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Rules of Engagement: Workers Seem More Engaged Now Vs. Three Years Ago, But Executives Worry It's Still Not Enough

five businesspeople are discussing something on a meetingFirst the good news: Sixty percent of CFOs interviewed for a Robert Half survey think their workers are more engaged on the job compared to three years ago. The not-so-good news? The majority (52 percent) are concerned this may still be insufficient.

Recent findings from a separate study help to underscore the point that executives should not take employee engagement—or loyalty—for granted. About one third of professionals surveyed for a study on worker satisfaction and engagement from Robert Half and Happiness Works indicated that they are considering leaving their jobs in the next six months.

CFOs were asked, “Compared to three years ago, do you think employees are more or less engaged at work?” Their responses:

Significantly more engaged 12%
Somewhat more engaged 48%
Somewhat less engaged 25%
Significantly less engaged 4%
No change 11%
100%

CFOs were also asked, “How concerned are you about your employees’ level of engagement at work?” Their responses*:

Significantly concerned 10%
Somewhat concerned 42%
Not too concerned 31%
Not at all concerned 16%
99%
*Responses do not total 100 percent due to rounding.

“Engaged employees are more productive employees,” said Paul McDonald, senior executive director at Robert Half, in a news release. “They typically are also more dedicated team members and less likely to jump ship. This is an especially important consideration for businesses in the current environment of low unemployment and a shortage of skilled workers.”

Added McDonald, “Employees are more likely to be engaged when they are given new challenges and regular performance feedback. They will also find more meaning and motivation in their work when they understand how their contributions fit with the overall goals of the business.”

Where Engagement Is Highest

The CFO survey from Robert Half also offers insight on which U.S. cities have the most engaged workers. According to the research, the top five cities are: 1) Los Angeles, 2) San Francisco, 3) Chicago, Phoenix and St. Louis (tied).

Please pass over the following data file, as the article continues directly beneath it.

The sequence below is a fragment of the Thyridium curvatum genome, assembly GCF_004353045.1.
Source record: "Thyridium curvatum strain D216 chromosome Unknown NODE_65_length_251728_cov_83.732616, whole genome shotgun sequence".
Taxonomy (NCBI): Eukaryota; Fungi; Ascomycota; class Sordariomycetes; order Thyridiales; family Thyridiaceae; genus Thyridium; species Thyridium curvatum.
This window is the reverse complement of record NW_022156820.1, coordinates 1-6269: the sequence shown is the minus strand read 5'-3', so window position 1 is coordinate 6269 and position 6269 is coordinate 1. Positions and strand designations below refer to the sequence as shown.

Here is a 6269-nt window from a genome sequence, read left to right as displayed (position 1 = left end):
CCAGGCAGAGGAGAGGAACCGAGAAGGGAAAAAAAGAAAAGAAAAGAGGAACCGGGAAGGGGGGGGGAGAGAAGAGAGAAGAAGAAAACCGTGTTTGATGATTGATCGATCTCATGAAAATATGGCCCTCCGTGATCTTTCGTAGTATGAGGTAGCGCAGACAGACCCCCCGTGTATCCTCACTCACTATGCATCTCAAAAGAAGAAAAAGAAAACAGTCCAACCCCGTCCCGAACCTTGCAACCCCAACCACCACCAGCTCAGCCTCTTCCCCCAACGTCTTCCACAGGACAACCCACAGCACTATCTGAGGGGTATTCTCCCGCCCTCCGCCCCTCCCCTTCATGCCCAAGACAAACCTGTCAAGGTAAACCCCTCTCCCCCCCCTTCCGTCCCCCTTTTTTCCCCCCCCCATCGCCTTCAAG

Robert Half offers these five suggestions to help improve employee engagement:

  1. Give individuals a glimpse of their future. Check in with team members about possible career paths at your company, including potential advancement opportunities and milestones needed to achieve them. Individuals want to know where they’re headed and how you will help them get there.
  2. Promote creativity and innovation. The Robert Half and Happiness Works research found the ability to do interesting and meaningful work is a key factor in employee happiness. Encourage your staff to pursue new projects — and explore new pathways — at your company they are likely to find fulfilling.
  3. Keep lines of communication open. Employees are inclined to feel more connected to their jobs when they have productive work relationships with their managers. Remain accessible to your team and let them know they can come to you with questions and concerns.
  4. Take an interest in your employees’ work—and their lives. Every worker is an individual. Make a point to learn about and support staff members’ professional goals and aspirations, as well as their passions outside the office.
  5. Ensure your firm is always staffed appropriately. When employees are overworked, they are less likely to feel motivated and engaged. Make sure your company has access to skilled temporary professionals who can support your team when business demands escalate and during prolonged hiring processes.

Robert Half

The survey was developed by Robert Half and conducted by an independent research firm. It is based on telephone interviews with more than 2,200 CFOs from a stratified random sample of companies in more than 20 of the largest U.S. metropolitan areas.

Source: PR Newswire; edited by Richard Carufel

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